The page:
In Louisiana, it’s another day, another hurricane. This time, Hurricane Zeta, which is bringing mostly rain to my neighborhood but much more damage to the New Orleans area right now.
Just a few minutes ago, the storm breached the levees. I have friends in Algiers who are probably evacuating again. Earlier today, Governor Edwards made a statement that said that he was going to prioritize polling areas for Hurricane Zeta recovery. Right — Tuesday’s Election Day and hurricanes tend to knock out power for weeks. Lake Charles got hit twice and is still recovering. It took a day before my power was restored after Delta hit. Five days ago, my power was out for several hours as the result of a cyberattack on the grid. Yes, a cyberattack on the grid.
What will happen if a major hurricane hits right around Election Day and knocks out the power needed at the polling stations?
— KATC TV3 (@KATCTV3) October 29, 2020
In his statement, Governor Edwards said that the polling locations have been identified and that electrical power will be routed to those stations first in an effort to make sure they can be open on November 3. One of the good things about this hurricane is that it is a fast-moving storm so far and recovery crews can get started early Thursday morning. Along with those — search and rescue. “It will move through quickly, it won’t pound us for hour after hour,” Governor Edwards said. He also mentioned that he expects Louisiana to have its election without any issues on Tuesday.
However, this may not be the case for those still recovering from Hurricanes Laura and Delta in some areas of the state. This is the 3rd hurricane of the year for Louisiana, the 5th major storm, and the 7th evacuation in the state. Just a couple of weeks ago, Weather.com noted that Hurricanes Laura and Delta were complicating voting for displaced Louisianans. Thousands of people are displaced from their homes and are scattered across the state in hotel rooms or other temporary housing. Those who won’t be in their home parish on Election Day have two options: voting early in person or casting a mail-in ballot, but we’re getting a bit late for that now, especially with a crippled US postal service (brilliant timing).
This article noted that more than 9,100 residents were still in emergency shelters as of a couple of weeks ago and some were in hotels in and around the New Orleans area, which is currently being impacted by Zeta.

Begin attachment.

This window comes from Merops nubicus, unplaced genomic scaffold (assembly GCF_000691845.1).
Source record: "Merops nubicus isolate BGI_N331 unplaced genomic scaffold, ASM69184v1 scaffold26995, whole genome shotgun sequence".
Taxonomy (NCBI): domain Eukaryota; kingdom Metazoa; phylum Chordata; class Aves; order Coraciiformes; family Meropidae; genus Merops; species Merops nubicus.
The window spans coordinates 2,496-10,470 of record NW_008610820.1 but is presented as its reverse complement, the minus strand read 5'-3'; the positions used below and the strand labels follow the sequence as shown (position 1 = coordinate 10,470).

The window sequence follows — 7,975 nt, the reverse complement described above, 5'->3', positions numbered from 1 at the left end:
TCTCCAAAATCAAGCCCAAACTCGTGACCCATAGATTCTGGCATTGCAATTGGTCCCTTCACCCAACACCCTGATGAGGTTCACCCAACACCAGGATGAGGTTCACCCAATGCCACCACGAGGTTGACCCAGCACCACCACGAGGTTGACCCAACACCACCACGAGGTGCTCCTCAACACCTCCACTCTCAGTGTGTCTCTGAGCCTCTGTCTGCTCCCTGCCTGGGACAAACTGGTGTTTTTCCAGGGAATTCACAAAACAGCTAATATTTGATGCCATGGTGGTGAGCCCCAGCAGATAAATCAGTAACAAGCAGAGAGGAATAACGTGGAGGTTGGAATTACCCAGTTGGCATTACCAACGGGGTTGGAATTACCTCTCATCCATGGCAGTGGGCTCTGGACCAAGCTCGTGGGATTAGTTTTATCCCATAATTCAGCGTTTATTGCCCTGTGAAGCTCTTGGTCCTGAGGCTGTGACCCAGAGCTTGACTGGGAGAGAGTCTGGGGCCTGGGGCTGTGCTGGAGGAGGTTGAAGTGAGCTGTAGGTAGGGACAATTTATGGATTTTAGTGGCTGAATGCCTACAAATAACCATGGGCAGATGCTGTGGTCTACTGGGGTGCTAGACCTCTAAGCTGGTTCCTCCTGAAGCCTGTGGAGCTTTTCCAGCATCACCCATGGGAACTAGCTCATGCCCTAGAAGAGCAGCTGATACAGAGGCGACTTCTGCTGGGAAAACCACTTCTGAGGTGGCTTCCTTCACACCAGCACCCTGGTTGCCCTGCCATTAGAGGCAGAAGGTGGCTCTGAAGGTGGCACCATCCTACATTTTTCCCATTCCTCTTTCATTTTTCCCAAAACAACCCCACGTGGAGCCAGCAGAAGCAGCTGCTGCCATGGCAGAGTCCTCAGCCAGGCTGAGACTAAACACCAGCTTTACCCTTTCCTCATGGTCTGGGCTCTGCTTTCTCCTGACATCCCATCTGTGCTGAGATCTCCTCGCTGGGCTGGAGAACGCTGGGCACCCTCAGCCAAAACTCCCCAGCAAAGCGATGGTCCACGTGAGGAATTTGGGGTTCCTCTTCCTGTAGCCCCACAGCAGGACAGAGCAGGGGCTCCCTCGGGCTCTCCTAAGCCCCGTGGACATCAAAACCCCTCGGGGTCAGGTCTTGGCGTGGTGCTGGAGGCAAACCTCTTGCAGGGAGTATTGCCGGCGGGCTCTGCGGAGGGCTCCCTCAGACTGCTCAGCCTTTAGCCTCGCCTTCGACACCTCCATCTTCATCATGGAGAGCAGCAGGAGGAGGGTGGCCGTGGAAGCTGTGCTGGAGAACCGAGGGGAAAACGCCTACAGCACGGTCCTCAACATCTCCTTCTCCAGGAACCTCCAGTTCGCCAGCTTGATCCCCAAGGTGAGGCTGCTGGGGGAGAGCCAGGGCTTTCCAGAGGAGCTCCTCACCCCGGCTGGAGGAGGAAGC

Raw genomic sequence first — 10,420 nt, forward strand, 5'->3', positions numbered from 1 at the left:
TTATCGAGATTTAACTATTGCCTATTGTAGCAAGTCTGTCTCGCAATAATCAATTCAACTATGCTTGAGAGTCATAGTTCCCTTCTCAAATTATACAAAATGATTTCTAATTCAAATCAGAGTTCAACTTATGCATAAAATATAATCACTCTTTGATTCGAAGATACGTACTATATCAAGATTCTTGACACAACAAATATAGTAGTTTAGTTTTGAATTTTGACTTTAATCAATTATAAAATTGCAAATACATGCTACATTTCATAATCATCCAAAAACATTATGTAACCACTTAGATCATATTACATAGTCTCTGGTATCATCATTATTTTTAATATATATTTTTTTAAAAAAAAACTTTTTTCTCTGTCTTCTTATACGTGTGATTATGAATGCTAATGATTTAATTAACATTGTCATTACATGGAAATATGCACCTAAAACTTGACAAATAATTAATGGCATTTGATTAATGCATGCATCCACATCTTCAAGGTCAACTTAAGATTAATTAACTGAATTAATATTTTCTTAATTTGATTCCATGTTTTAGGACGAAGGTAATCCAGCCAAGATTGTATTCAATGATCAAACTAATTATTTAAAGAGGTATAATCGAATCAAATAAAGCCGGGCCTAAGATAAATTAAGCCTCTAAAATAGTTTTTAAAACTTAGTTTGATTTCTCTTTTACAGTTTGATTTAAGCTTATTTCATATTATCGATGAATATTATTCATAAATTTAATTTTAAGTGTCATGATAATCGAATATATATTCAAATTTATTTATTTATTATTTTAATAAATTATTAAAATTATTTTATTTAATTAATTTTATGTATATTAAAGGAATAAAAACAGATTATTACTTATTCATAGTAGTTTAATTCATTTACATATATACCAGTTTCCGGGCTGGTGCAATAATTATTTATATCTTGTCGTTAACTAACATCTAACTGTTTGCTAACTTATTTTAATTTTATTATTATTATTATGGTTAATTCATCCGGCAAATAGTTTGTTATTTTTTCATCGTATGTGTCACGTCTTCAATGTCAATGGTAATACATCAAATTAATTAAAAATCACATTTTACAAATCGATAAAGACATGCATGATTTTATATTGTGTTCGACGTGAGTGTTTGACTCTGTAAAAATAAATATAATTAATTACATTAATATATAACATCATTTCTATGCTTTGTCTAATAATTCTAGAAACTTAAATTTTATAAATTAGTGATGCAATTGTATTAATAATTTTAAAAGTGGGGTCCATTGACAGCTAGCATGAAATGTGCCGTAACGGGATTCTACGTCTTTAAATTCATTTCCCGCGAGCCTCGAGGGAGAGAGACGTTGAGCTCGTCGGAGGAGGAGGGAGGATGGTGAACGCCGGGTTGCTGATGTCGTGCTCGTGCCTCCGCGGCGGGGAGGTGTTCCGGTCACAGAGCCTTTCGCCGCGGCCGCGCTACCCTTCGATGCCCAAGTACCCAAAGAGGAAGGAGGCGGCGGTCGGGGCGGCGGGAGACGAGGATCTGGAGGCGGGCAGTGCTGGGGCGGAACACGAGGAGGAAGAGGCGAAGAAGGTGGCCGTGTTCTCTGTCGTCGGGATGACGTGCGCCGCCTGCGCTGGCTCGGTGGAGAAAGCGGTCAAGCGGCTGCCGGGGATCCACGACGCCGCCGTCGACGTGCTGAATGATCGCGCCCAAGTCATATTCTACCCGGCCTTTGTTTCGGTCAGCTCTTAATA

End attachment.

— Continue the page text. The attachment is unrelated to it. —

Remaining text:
— Reshaud (@Reshaud) October 29, 2020
Displaced voters have until October 30th to request an absentee ballot, which must be returned by November 2. However, with Trump’s admission that he is blocking postal service cash to stop mail-in votes, the US Postal Service recommended that requesting an absentee ballot should be done at least two weeks before Election Day and mailed back in at least by October 27. Uh, that was yesterday.
So, my question is, what if this would have been a Category 4 or 5 that hit our state and had much more damage? Where I live, a Cat 3 would do a lot of damage and that would most likely be the level of the storm as it would make its way from New Orleans to Baton Rouge. I’m an hour north of New Orleans. Fortunately, the storm made landfall as a Cat 2 (well, just 1 mph short of a Cat 3) and is moving fast. We are also struggling with a cold front and the covid crisis.
Even though it is late in the season, which ends on November 1st, there’s actually another potential hurricane in the Gulf.
Sorry to do this, but 👀 ⤵
After Hurricane Zeta, area in Caribbean Sea has a chance to develop in the next few days. Here are the details: https://t.co/lkKuXwn4ee
— NOLA.com (@NOLAnews) October 29, 2020
How would this impact our elections? This has been an insane hurricane season. Louisiana has been not in the cone of uncertainty, but has become the cone of uncertainty for at least 7 times this year. (For those who don’t know that this means, the cone of uncertainty is that area that is often in red when you look at the weather maps. It’s the probable path of the center (eye) of a storm and it is formed by enclosing the area swept out by a set of circles along the path.) Earlier this month, NOLA.com published an article noting that we have been in the cone six times this year. Zeta is our seventh. And every time, my city was on that path.
It’s been a pretty intense hurricane season that stole about 30–40 of my shingles from my roof, shut my power off for a day, and has had winds haunting my dreams. I can’t get Delta’s whistling moans out of my head or the memory of my house shaking like someone was beating it on all sides. And I’m lucky — I still have a home. Thousands do not, and are trying to make ends meet. During the hassle of the storms, they are also hoping to vote and have their voices heard. However, with all the corruption coming from the White House and the attacks on our democracy, many may feel that voting isn’t worth the hassle — not when they don’t even have a home to go to right now. Nor a job.
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